The plant-based egg market is up 167% according to the Plant Based Foods Association. Arturo Elizondo, CEO of Clara Foods® and I discuss the disruption happening in the egg market and the desperate need for a shift to eggs without the chickens…in our lifetime! Tune in to this week’s episode of The Plantbased Business Hour.
Arturo and I also discuss
- What is Clara Foods?
- What is the a-cellular process and how do you get protein from it?
- What is the environmental impact of the egg industry?
- Why is there less waste, more reliability, more versatility and better performance with Clara Foods’ egg whites?
- Who is buying Clara Foods’ egg whites?
- Plant-based eggs are up 167% to a (small) $27M. Are you seeing the same kind of growth in B2B?
- Will you produce anything beyond egg whites and pepsin?
- What are your predictions for the plant-based egg market in the next 5 years? Do you foresee cellular eggs?
- and more!
Did you know?
- It can take 2000 liters of water for 12 eggs.
2. A hen will lay 24-42 a year in nature and 278 eggs a year in factory farms. Don’t let the cage free, certified humane and free-roaming slogans fool you. It is an abysmal, reproductive slavery, painful life…nothing humane about it.
3. Chickens can recognize up to 100 animal and human faces.
Here is a short clip from our long-form interview above with an accompanying transcript.
Elysabeth: Arturo thanks for being with me. How many companies that you’re dealing with right now realize or admit or compute the negative impacts that these industries have?
Arturo Elizondo: I mean I think at the end of the day they all get that using animals is not ideal. I wouldn’t say maybe that the environmental or ethical dilemmas are the key drivers. I think ultimately companies want to make money and they want to exist. They don’t want to disappear and consumers are really changing, right? And I can’t underscore this enough, that the power of the consumer is incredible. In the last five years, one huge tailwind for us as a B2B business has been that almost every major company that’s headquartered in North America has publicly committed to going cage free by 2025.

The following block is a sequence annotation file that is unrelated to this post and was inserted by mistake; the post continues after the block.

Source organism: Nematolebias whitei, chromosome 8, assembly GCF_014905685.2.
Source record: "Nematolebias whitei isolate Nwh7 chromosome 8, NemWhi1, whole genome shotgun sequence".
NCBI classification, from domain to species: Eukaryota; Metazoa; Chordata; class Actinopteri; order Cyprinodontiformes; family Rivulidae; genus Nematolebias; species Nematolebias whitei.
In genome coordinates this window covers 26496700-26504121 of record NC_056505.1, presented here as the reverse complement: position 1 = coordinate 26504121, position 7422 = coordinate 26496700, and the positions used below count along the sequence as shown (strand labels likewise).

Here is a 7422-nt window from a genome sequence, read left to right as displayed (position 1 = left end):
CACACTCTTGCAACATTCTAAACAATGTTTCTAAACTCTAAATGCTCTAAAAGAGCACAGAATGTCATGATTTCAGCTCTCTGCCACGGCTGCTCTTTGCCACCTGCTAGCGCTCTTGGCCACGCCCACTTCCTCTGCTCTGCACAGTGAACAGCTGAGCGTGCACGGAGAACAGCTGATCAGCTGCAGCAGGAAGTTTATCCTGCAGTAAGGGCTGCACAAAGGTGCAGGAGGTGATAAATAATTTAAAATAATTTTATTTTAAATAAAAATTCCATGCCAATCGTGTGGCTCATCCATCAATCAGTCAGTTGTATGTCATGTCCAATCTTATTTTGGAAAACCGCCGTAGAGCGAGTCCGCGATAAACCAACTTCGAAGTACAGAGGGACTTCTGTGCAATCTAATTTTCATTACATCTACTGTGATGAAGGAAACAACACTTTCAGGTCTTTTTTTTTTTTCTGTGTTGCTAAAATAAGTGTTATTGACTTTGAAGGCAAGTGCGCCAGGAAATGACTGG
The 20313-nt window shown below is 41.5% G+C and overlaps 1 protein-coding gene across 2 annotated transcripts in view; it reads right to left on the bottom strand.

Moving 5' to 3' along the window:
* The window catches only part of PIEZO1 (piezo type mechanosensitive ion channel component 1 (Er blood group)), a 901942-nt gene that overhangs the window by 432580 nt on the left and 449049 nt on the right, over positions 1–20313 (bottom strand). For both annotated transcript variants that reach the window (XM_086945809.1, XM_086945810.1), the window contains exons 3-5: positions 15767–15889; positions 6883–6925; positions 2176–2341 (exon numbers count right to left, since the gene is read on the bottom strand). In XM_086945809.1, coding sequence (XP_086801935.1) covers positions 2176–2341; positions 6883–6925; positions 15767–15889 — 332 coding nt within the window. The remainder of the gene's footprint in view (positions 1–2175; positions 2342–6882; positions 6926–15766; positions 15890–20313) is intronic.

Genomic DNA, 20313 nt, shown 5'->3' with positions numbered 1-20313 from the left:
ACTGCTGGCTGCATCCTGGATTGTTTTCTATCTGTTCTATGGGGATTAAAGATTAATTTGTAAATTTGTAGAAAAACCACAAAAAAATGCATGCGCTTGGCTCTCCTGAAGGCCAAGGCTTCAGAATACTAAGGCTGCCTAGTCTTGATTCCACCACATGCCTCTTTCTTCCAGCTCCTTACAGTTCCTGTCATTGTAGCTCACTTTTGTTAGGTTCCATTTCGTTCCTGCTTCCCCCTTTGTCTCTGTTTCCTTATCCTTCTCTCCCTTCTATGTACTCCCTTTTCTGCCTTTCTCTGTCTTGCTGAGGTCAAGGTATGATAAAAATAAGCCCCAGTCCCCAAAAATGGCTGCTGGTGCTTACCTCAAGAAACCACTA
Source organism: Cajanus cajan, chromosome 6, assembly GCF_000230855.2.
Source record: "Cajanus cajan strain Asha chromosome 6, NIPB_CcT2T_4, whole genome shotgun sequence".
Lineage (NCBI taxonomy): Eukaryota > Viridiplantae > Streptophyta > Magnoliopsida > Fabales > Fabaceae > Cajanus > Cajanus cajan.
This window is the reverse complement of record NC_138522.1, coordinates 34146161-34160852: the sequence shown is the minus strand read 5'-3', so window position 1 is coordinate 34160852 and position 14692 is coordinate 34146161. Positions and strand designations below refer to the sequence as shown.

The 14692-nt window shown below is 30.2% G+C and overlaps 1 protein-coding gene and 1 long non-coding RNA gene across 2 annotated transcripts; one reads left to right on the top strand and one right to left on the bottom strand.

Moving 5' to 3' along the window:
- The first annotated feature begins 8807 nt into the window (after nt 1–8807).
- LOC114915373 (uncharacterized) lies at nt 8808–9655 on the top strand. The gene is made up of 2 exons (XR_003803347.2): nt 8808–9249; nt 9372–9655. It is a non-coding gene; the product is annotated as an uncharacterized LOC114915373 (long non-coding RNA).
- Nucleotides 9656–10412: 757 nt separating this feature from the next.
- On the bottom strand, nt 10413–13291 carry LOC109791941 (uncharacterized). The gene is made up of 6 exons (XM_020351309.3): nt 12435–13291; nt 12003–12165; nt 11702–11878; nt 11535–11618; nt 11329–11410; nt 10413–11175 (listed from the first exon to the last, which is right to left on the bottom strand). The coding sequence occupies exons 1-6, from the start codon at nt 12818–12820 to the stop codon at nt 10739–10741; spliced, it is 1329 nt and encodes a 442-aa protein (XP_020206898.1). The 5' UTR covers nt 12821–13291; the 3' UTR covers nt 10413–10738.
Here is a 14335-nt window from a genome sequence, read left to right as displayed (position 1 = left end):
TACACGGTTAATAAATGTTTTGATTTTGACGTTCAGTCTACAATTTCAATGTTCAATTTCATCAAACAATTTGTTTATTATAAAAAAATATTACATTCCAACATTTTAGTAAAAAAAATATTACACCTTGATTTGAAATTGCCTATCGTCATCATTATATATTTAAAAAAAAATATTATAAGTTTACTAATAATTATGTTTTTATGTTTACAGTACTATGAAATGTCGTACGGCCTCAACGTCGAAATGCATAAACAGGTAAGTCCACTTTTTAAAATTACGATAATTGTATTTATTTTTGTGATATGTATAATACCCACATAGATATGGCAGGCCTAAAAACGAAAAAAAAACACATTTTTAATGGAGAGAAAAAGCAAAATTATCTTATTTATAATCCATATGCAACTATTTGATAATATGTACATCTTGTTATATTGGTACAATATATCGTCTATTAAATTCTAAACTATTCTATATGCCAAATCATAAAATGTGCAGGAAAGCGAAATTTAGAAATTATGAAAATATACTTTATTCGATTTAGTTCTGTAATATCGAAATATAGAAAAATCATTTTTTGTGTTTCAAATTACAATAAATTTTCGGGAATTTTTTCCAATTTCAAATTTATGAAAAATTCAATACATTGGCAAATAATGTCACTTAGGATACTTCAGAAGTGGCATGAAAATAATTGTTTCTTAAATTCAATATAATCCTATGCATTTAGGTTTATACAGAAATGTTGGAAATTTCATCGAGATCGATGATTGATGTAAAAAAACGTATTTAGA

McDonalds uses over two billion eggs just in the US and Canada every single year. Walmart, Sodexo, Compass, the largest food service companies, Starbucks, Burger King, Taco Bell, Kelloggs and General Mills; every major company has publicly committed to going cage free and that introduces a whole new host of challenges because [being cage free means it is ] a lot more expensive because chickens can now move, which is crazy. They can move so they’re now consuming more feed which raises the cost of production and then you cannot cram as many chickens anymore into a single factory farm and so the supply chain becomes incredibly more complex. And what’s really exciting is that because these companies are already transitioning, we can more or less intercept the process and say, “Look you’re already transitioning to cage free, why not just leap frog that and go straight to animal free?”
Elysabeth: Well, yes, because I would think if you are the person behind the bottom line you would say, “Cage free is a step backwards for me but Clara Foods is a step forward in terms of the bottom line profitability.” So, I would imagine that the consumer preferences and their outspokenness, particularly since Covid, is one tailwind but also the cost of resources used for multinational corporations as they start to contemplate a growing population is another.
There’s going to be a high demand on water. There’s not so much land. There’s going to be more and more pressure on carbon footprint transparency. We don’t see it yet in the retail situation but you’re going to have to start putting your carbon footprint on your packages at some point. That’s at least going to be a marketing advantage for some. I mean, these things are really putting pressure on businesses to realize or finally put into effect the fact that animal agriculture is a wasteful business equation.
For plant-based media/branding consulting and public speaking, reach out at email@example.com. For more information, visit ElysabethAlfano.com.
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